New-York Historical Society Collections

  • American Manuscripts
    The New-York Historical Society's manuscript collections contain over 2 million items of archival materials, including family papers and organizational and business records. This website presents a selection of collections that document the lives of important New Yorkers and Americans as well as average citizens.
  • Manuscript Collections Relating to Slavery
    The New-York Historical Society holds fifteen important manuscript collections relating to the institution of slavery in the United States and the Atlantic slave trade. They include account books and ship manifests documenting the financial aspects of the slave trade, records of educational institutions and anti-slavery organizations, correspondence and other personal papers of abolitionists, legal documents such as birth certificates and deeds of manumission, and political works. With over 12,000 pages of text dating from the eighteenth, nineteenth, and early twentieth centuries, these collections constitute a rich archive of primary source materials that will be of value to anyone researching the history of slavery, the slave trade, and the abolitionist movement.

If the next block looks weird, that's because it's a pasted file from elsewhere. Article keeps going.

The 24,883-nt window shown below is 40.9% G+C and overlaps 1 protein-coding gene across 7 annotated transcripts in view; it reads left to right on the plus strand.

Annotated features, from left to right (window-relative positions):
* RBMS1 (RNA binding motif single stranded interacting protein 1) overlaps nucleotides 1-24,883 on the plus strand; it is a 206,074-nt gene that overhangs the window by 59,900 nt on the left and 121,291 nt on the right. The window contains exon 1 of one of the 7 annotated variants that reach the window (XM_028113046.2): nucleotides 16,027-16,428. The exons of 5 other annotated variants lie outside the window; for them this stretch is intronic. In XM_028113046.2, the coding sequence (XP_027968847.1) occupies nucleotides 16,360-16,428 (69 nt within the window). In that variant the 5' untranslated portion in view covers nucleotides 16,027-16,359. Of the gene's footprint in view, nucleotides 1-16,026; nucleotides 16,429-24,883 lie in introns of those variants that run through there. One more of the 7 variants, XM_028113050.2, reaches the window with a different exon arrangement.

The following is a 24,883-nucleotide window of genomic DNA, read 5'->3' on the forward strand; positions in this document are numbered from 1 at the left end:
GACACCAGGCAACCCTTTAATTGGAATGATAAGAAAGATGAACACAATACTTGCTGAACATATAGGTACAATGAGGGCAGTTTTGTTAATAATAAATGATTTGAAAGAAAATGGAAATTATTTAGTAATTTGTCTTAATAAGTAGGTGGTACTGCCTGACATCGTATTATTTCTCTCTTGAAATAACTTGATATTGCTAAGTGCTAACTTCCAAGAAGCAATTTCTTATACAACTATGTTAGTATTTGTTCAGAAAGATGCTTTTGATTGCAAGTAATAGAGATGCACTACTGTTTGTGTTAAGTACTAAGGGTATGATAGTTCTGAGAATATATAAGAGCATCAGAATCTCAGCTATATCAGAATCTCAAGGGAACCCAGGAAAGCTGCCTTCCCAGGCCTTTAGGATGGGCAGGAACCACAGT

• New-York Historical Society Quarterly
    The New-York Historical Society Quarterly (1917-1980) was one of the New-York Historical Society’s most important publications. The journal remains an outstanding resource for the study of nearly every aspect of American history and material culture, especially as illustrated through the far-ranging collections of the N-YHS Library and Museum. Due to the importance and variety of the N-YHS collections and the quality of the research and writing in the Quarterly, many articles on the collections and on New York City, New York State, and American history in the Colonial period, the Revolutionary War era, the Early Republic, and the nineteenth century remain of considerable scholarly interest to this day. Thus the Quarterly is not only a record of the N-YHS and its collections, providing a narrative of the institution’s growth since 1917, and describing collections of manuscript and printed documents, artwork, and decorative arts in exhaustive detail, but it also presents original and ground-breaking research in many areas of New York and American history. The New-York Historical Society Quarterly was digitized with support from the Gladys Krieble Delmas Foundation and the Pine Tree Foundation.
  • Photographs of New York City and Beyond
    The extensive photograph collections at the New-York Historical Society are particularly strong in portraits and documentary images of New York-area buildings and street scenes from 1839 to 1945, although contemporary photography continues to be collected. This website presents photographic prints and negatives depicting New York City in the late nineteenth and early twentieth centuries.
 
 

For information about Rights and Reproductions, please visit http://www.nyhistory.org/about/rights-reproductions.